Thursday, September 28, 2017

What We're Reading: Scythe (Jill)

Humanity has come a long way. War, hunger, misery, disease, and aging have been eradicated. Now that age really is just a number, death doesn't occur either. Which isn't a problem, except for the over-population issue. So in order to control the population, scythes have the non-enviable profession of "gleaning," choosing and then killing individuals.

When Scythe Faraday stops by Citra Terranova's house, it's not for a gleaning; it's for supper. And when Rowan Damisch offers compassion to a fellow student picked to be gleaned, his high school experience becomes unbearable. Citra and Rowan's lives intersect when both are chosen to become scythe apprentices. Although each considers refusing, their families don't protest the opportunity -- they're given immunity from gleaning as long as that family member is a scythe.

 The plan is for Citra and Rowan to be tested against each other at the Winter Conclave. Whoever does best will become a scythe while the other will go back to their "regular" life. So for the next year, the two learn the profession of bringing death. They struggle with the moral issues of living and dying, and they learn various ways to end a life. They learn Bokator, a martial art, and become acquainted with toxic chemicals. At the Vernal Conclave, they're both tested (and do poorly). Afterward, Scythe Goddard mentions his displeasure with Scythe Faraday mentoring two apprentices. Goddard's wicked solution creates higher stakes for Citra and Rowan, and exposes cracks in the political system.
When their master chooses to glean himself, Citra and Rowan are separated, sent to other scythes to continue their apprenticeships.  They learn not all scythes are created equal, and their training diverges.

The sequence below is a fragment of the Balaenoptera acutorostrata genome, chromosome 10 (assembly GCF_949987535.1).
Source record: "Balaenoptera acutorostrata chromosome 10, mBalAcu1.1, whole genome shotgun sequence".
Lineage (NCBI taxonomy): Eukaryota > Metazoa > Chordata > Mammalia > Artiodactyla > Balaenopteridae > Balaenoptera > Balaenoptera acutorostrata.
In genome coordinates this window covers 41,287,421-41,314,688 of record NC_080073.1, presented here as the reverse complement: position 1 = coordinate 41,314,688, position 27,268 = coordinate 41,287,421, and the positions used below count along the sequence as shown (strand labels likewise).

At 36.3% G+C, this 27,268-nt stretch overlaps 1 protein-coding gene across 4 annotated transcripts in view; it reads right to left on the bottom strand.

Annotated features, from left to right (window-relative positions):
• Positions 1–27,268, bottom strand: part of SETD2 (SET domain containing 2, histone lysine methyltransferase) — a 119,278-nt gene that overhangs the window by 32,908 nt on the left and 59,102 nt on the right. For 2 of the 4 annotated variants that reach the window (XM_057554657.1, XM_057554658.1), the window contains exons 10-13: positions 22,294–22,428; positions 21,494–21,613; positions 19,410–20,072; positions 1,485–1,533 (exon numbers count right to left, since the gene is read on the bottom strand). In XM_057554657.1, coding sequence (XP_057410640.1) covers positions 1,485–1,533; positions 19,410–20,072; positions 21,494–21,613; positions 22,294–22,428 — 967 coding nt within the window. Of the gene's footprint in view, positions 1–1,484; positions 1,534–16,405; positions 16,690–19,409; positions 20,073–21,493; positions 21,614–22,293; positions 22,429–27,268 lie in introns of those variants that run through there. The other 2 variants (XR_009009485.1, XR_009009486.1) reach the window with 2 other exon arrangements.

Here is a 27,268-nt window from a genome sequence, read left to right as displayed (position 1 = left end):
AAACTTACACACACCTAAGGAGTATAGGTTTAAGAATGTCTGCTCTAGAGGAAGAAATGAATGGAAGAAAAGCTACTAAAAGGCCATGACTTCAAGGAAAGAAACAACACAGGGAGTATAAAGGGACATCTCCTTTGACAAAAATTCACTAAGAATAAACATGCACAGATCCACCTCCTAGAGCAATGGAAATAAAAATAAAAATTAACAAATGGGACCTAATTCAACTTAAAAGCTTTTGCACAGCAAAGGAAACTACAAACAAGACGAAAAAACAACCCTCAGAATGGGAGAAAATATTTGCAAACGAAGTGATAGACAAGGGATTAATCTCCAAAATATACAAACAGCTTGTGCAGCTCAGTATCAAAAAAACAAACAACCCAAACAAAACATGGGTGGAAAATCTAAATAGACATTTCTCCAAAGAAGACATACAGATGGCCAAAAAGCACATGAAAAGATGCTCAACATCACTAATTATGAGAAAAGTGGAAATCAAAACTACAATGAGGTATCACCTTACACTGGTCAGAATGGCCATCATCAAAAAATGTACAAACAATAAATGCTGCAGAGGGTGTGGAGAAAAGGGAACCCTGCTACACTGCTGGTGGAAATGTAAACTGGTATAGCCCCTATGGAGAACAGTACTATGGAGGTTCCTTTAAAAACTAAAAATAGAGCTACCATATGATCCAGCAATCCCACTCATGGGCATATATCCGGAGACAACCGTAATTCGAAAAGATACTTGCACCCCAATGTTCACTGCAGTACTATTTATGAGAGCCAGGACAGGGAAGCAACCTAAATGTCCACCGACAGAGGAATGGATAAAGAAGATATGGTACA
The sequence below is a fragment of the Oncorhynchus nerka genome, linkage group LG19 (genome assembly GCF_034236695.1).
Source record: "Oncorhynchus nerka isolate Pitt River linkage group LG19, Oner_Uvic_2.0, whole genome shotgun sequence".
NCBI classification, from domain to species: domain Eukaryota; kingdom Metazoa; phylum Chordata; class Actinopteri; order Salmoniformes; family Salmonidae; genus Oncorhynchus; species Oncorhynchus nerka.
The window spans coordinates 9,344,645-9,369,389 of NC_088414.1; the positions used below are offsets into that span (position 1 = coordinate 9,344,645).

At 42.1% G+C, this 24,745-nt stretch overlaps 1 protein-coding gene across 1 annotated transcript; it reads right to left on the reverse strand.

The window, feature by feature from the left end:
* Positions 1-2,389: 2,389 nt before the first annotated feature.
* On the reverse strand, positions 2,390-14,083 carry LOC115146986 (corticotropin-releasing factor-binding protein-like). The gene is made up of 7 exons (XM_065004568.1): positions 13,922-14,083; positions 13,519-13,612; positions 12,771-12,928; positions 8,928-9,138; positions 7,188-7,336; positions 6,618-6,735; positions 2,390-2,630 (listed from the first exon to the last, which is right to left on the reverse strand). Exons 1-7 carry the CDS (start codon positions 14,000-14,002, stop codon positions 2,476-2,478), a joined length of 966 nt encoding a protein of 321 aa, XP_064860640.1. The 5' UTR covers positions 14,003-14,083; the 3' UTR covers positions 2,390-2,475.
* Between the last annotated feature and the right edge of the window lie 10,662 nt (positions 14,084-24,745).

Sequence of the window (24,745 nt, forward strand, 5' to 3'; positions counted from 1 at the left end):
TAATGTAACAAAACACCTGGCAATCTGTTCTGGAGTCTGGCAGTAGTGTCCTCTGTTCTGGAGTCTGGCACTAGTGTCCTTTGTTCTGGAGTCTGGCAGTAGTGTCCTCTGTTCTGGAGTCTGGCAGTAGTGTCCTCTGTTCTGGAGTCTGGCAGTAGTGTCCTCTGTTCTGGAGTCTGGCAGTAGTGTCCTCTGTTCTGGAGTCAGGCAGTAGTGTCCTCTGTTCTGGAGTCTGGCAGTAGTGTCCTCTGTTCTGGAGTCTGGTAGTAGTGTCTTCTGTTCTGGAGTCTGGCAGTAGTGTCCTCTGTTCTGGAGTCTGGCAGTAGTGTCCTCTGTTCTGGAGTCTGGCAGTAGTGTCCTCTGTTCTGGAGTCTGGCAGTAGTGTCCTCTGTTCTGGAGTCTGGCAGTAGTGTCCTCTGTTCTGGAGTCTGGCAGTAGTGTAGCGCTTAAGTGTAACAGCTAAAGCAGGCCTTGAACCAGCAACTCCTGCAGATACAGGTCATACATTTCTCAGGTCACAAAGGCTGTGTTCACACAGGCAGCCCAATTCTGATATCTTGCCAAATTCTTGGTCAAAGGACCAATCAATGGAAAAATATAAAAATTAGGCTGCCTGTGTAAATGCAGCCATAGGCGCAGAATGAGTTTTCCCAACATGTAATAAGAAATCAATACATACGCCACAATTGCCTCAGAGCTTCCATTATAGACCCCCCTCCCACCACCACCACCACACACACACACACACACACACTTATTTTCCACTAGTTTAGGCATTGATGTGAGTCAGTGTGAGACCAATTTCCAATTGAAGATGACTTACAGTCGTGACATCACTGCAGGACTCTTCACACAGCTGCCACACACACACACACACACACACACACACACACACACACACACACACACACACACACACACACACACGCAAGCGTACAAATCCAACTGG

Scythe by Neil Shusterman is one of the most thought-provoking YA fantasies I've read in a long time. Despite the morbid subject matter, the violence wasn't gratuitous and moved the plot forward. Although our culture's always looking to turn back the clock, this read had me considering the wisdom of living forever. The world building, a look at what our world might become, was fascinating -- I enjoyed the touches Shusterman added to show how our world had changed and not all of the modifications were for the better.

As mentioned before, there is some blood and violence, so I wouldn't recommend it for younger YA readers. But for the older set, it could open up interesting conversations about what it means to grow older, how our culture treats death and dying, and how our faith changes our outlook on such issues. Scythe is part of a series, and the next book will be released in January 2018.


  1. That does sound really thought-provoking! And a little eerie :) Thanks for sharing this review, Jill!

    1. Eerie is an apt description, Laurie, but well worth your time. I'm already looking forward to book 2, Thunderhead. Scythe was a really good read. :-)

  2. That certainly is thought-provoking. It's also interesting that the cover design is stylistically similar to some Nazi illustrations--the font, the colors, and the "light" coming from the upper left. I read Peter Pan for the first time last year or the year before and was shocked by was cynical it was--and by the mention of Peter "culling" the Lost Boys who were getting too old.

  3. I'm sure the design was intentional, since this world and the world the Nazis wanted was a utopia.
    I only know the Disney-fied version of Peter Pan -- I may have to check out the "real" version. Thanks for stopping by!


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